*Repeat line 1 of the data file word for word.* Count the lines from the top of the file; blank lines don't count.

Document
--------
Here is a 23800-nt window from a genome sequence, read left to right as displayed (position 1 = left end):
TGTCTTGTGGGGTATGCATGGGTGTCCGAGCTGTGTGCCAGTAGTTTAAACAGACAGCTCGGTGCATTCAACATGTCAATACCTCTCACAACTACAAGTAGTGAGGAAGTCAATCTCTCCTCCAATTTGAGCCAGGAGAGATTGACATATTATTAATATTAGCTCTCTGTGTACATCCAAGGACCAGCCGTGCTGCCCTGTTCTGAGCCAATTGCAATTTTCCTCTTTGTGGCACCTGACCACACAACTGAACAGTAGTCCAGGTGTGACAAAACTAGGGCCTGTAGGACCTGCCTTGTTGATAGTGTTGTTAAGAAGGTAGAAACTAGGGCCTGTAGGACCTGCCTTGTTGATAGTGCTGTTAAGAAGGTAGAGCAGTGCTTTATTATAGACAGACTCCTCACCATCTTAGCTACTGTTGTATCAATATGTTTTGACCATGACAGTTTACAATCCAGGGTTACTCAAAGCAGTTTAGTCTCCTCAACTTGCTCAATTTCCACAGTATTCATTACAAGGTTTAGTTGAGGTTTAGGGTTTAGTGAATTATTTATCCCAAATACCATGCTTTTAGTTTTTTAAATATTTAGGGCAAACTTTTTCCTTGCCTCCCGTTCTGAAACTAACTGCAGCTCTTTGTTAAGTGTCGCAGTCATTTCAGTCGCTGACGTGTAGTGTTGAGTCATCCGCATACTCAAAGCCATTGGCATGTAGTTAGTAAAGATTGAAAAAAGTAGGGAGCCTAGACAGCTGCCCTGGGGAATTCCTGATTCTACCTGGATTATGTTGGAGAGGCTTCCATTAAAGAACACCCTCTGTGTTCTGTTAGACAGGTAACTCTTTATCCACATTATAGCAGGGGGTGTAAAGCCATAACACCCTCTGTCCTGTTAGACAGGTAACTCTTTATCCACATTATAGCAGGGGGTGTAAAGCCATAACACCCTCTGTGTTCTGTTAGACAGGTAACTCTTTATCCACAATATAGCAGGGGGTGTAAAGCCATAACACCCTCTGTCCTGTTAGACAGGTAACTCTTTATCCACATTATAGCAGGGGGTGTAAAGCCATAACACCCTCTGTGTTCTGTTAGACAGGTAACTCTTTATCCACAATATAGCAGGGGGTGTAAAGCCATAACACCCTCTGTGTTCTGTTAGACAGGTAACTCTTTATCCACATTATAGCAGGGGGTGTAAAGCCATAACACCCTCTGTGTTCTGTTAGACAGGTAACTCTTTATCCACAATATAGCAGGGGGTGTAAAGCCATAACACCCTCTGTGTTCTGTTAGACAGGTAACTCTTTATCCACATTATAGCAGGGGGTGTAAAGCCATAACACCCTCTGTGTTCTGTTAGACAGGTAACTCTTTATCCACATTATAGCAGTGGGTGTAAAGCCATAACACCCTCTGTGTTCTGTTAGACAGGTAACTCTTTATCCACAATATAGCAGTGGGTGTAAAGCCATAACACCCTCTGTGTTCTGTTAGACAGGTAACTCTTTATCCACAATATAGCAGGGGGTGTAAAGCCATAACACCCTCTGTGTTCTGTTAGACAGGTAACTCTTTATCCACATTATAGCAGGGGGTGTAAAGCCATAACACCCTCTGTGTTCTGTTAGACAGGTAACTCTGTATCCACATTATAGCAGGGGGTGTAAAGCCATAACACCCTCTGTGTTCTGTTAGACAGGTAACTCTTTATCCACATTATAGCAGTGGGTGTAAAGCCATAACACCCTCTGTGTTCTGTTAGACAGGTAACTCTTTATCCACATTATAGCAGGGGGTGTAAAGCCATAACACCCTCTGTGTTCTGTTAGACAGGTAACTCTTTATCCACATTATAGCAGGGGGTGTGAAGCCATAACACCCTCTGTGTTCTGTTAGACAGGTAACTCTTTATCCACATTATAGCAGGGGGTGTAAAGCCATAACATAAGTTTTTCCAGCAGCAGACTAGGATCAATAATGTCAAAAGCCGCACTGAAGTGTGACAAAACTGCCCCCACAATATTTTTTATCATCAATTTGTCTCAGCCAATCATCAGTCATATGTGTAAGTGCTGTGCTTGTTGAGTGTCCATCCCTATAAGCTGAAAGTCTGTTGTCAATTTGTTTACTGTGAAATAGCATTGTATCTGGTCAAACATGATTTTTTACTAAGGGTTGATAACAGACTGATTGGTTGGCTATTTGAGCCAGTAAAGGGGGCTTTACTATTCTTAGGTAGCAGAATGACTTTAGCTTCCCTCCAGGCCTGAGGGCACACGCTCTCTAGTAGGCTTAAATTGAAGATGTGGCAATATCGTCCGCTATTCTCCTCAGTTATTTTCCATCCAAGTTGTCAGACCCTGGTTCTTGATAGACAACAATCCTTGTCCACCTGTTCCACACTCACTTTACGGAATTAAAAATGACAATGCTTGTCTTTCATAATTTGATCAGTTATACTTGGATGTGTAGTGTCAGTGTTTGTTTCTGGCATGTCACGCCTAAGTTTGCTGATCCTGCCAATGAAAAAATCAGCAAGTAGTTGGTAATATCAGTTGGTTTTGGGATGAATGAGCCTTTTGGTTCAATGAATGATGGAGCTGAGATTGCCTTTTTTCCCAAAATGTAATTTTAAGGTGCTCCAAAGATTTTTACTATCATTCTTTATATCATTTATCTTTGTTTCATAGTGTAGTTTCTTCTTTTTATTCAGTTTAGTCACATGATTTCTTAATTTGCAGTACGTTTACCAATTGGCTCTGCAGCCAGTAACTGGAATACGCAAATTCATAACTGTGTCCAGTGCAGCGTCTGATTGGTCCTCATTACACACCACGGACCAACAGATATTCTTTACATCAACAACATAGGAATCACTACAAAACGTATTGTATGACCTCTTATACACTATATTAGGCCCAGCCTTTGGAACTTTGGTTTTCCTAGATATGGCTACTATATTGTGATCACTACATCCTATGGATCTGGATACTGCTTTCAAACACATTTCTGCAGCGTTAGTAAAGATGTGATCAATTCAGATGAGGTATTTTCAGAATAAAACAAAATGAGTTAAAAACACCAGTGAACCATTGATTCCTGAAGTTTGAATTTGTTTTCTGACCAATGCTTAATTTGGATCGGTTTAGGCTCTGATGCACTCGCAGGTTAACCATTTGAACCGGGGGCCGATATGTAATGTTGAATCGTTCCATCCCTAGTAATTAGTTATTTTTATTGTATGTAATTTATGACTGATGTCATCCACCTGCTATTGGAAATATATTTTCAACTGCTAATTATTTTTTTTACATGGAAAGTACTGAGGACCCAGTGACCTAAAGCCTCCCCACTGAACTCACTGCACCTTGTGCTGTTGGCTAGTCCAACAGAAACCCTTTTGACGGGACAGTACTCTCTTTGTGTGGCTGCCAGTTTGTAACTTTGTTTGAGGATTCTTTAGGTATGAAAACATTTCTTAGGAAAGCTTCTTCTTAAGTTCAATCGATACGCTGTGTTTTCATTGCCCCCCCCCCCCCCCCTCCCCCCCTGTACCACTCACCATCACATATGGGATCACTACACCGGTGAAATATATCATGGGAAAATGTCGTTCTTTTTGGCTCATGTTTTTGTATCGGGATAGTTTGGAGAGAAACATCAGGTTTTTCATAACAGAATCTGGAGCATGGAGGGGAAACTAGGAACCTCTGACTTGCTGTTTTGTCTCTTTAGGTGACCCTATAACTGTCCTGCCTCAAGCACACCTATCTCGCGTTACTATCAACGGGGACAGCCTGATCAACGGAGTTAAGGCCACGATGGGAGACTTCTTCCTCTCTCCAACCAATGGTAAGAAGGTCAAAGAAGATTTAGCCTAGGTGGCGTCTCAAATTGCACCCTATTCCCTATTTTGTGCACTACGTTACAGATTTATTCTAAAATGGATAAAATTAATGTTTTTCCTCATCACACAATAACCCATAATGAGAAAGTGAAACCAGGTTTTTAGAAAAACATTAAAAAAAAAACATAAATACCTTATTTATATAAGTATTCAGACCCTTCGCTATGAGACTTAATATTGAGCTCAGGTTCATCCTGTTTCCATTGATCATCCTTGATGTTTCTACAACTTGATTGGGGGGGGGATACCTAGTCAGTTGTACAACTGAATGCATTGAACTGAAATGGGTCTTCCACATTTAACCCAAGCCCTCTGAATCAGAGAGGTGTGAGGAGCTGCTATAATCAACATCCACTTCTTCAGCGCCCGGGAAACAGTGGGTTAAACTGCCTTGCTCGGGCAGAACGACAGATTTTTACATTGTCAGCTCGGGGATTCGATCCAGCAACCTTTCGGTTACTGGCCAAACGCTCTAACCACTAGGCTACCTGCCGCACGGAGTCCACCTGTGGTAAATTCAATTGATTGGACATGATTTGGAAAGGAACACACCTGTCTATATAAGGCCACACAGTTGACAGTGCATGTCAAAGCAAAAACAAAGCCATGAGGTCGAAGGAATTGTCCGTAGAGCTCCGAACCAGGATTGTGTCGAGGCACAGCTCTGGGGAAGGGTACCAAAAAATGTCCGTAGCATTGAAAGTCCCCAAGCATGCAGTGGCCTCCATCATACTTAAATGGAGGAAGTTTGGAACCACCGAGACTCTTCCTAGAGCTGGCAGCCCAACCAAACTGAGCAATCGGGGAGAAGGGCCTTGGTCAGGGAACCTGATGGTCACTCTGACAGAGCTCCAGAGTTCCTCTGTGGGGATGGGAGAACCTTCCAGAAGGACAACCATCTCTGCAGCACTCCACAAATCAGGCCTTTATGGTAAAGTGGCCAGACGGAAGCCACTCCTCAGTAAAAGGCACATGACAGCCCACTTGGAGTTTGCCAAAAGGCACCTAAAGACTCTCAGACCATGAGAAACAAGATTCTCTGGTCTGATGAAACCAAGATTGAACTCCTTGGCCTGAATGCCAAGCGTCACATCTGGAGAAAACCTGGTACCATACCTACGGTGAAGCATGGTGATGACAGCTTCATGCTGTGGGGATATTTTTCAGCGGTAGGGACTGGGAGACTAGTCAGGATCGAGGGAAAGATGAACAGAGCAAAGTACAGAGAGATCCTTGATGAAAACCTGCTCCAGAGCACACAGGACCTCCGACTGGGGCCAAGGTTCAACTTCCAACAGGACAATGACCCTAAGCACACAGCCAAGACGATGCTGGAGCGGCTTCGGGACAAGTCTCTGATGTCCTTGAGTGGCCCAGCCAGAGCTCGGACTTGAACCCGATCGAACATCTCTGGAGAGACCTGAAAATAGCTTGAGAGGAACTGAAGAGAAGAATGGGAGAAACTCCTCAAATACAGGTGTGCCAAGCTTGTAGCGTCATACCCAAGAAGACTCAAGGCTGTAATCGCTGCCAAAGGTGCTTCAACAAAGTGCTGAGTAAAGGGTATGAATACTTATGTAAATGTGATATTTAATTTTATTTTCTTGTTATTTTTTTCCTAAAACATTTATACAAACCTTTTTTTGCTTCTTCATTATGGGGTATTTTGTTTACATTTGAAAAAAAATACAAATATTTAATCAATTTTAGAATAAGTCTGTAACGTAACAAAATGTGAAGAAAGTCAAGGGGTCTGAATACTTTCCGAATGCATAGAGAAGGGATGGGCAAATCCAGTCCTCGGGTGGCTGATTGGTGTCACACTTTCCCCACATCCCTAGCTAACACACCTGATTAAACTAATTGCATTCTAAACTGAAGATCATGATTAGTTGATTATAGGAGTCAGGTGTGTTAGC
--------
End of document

Here is a 23800-nt window from a genome sequence, read left to right as displayed (position 1 = left end):